All to often, XBRL is seen as simply something they may need to file with the SEC because they have to. Here is an example of why this view is mistaken. Consider the following screen shot:
I remember back when I was in college trying to understand how to compute the present value of net minimum payments under capital leases. Intermediate Accounting was the class where I was exposed to this. I sort of got this then, enough to pass the class at least, and enough to pass the CPA exam. But look at this image above. How helpful is that, which is a tree presentation of what is in the US GAAP Taxonomy, at understanding how the present value of net minimum payments is calculated? I say quite helpful.
Now, I don't know about you, but (a) I am not very good at memorizing all this stuff and (b) frankly, I would consider myself a pretty average (at best) accountant. This stuff has been a HUGE help in understanding accounting. All laid out for you.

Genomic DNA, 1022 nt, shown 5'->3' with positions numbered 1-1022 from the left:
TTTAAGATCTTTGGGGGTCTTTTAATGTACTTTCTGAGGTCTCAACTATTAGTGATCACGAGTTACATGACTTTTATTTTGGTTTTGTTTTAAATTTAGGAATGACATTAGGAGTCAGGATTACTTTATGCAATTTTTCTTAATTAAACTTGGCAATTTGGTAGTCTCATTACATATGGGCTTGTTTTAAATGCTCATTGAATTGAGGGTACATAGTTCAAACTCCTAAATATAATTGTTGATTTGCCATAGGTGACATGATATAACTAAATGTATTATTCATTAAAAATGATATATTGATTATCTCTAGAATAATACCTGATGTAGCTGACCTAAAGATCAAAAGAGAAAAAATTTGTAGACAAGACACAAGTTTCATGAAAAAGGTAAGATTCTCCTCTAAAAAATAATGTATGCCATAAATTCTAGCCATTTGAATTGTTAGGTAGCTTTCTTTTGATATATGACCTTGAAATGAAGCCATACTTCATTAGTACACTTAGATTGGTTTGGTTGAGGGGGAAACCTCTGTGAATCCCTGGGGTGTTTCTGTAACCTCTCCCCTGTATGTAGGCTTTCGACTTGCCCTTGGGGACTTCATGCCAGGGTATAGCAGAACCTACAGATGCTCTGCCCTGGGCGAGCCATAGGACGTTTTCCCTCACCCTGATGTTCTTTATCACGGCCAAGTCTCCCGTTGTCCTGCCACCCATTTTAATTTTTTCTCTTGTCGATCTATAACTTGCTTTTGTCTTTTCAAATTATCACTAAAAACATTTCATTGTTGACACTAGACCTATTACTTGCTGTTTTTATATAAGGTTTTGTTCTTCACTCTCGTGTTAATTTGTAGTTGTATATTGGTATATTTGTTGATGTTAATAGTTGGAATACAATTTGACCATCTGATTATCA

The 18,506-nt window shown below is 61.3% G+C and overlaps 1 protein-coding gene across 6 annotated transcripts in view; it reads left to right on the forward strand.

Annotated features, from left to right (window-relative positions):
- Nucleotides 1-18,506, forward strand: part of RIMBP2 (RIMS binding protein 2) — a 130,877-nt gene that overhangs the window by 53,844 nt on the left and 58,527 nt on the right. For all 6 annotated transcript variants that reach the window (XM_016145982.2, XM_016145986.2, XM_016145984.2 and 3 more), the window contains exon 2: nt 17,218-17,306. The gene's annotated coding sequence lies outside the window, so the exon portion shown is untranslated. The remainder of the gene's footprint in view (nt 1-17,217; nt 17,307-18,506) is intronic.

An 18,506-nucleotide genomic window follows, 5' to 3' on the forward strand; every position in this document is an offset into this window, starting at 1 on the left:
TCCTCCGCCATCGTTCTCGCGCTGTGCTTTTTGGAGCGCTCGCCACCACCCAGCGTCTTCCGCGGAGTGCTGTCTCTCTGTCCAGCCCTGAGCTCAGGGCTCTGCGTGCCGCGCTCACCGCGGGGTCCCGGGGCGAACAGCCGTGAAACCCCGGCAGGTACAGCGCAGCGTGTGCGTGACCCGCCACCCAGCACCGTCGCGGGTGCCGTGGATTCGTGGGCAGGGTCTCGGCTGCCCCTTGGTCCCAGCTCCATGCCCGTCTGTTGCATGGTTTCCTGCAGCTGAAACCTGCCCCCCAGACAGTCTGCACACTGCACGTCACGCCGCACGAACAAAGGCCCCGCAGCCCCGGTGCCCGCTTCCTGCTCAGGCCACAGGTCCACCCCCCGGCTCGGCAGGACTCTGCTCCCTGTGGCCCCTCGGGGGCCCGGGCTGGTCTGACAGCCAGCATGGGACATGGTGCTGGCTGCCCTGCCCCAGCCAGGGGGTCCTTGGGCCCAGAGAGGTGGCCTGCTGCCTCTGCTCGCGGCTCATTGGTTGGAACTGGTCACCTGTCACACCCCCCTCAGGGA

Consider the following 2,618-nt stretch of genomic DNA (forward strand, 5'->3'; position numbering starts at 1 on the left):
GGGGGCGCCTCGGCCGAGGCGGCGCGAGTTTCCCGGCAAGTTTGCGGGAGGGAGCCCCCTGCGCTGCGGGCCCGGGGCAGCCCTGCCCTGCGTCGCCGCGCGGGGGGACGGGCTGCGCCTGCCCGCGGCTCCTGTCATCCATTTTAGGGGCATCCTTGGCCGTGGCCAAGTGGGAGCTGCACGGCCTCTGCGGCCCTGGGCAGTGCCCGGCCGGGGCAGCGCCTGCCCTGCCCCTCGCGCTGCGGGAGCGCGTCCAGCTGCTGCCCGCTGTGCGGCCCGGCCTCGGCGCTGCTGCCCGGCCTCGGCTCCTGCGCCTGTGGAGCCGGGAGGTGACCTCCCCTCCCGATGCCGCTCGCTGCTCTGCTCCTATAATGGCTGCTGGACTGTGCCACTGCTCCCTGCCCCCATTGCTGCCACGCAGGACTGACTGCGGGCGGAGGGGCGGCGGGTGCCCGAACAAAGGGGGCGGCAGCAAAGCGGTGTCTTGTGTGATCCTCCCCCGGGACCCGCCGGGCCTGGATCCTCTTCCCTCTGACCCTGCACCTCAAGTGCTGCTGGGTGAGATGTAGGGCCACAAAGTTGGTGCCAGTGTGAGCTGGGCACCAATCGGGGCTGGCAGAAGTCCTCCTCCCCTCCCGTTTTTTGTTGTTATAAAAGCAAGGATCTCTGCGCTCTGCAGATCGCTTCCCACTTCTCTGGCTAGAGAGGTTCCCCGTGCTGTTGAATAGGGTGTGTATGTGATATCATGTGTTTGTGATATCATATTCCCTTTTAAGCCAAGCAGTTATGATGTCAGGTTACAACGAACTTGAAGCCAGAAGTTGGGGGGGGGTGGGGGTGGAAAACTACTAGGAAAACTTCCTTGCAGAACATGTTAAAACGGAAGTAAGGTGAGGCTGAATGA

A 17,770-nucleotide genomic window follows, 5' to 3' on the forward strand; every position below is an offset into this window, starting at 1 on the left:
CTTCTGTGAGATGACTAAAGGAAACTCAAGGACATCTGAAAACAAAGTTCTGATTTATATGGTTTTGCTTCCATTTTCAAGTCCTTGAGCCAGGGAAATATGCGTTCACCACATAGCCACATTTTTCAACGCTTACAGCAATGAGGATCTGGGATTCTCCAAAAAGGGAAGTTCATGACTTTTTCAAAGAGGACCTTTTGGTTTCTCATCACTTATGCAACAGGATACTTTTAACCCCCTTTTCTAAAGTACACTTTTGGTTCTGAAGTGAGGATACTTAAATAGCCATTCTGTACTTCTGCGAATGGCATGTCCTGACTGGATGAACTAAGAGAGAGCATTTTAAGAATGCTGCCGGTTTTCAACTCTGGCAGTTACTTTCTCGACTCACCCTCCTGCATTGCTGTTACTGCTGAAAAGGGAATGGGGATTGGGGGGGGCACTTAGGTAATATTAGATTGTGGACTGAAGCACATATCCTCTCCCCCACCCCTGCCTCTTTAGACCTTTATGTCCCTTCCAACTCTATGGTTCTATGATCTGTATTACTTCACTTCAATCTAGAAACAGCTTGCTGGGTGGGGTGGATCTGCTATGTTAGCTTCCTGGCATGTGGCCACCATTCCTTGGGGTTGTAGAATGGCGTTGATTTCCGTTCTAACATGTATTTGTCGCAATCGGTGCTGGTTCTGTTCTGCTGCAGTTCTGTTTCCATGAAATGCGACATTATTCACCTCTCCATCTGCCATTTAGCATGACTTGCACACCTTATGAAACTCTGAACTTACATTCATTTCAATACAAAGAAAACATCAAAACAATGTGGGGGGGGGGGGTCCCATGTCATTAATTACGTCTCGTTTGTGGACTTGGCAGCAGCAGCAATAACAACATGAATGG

Another point is that I was fortunate enough to participate in the creation of both the US GAAP Taxonomy and the IFRS Taxonomy. (This was a great exposure into the world of IFRS for me). I noticed during the creation of the taxonomy that (a) the accountants did not always agree where things were supposed to go, at least at first, (b) may times people had their understandings incorrect. The best example of this was the creation of the income statement with all those "steps" toward arriving at "Net Income" (extraordinary items, discontinued operations, cumulative impact of accounting changes, and all that stuff). People would get those in the wrong order.
Particular for average accountants like me, the UGT is quite a reference resource. Even if you never use it to report a financial statement using XBRL, the UGT basically allows average accountants to more easily understand all this stuff. And for accounting students, it seems to me this is even better!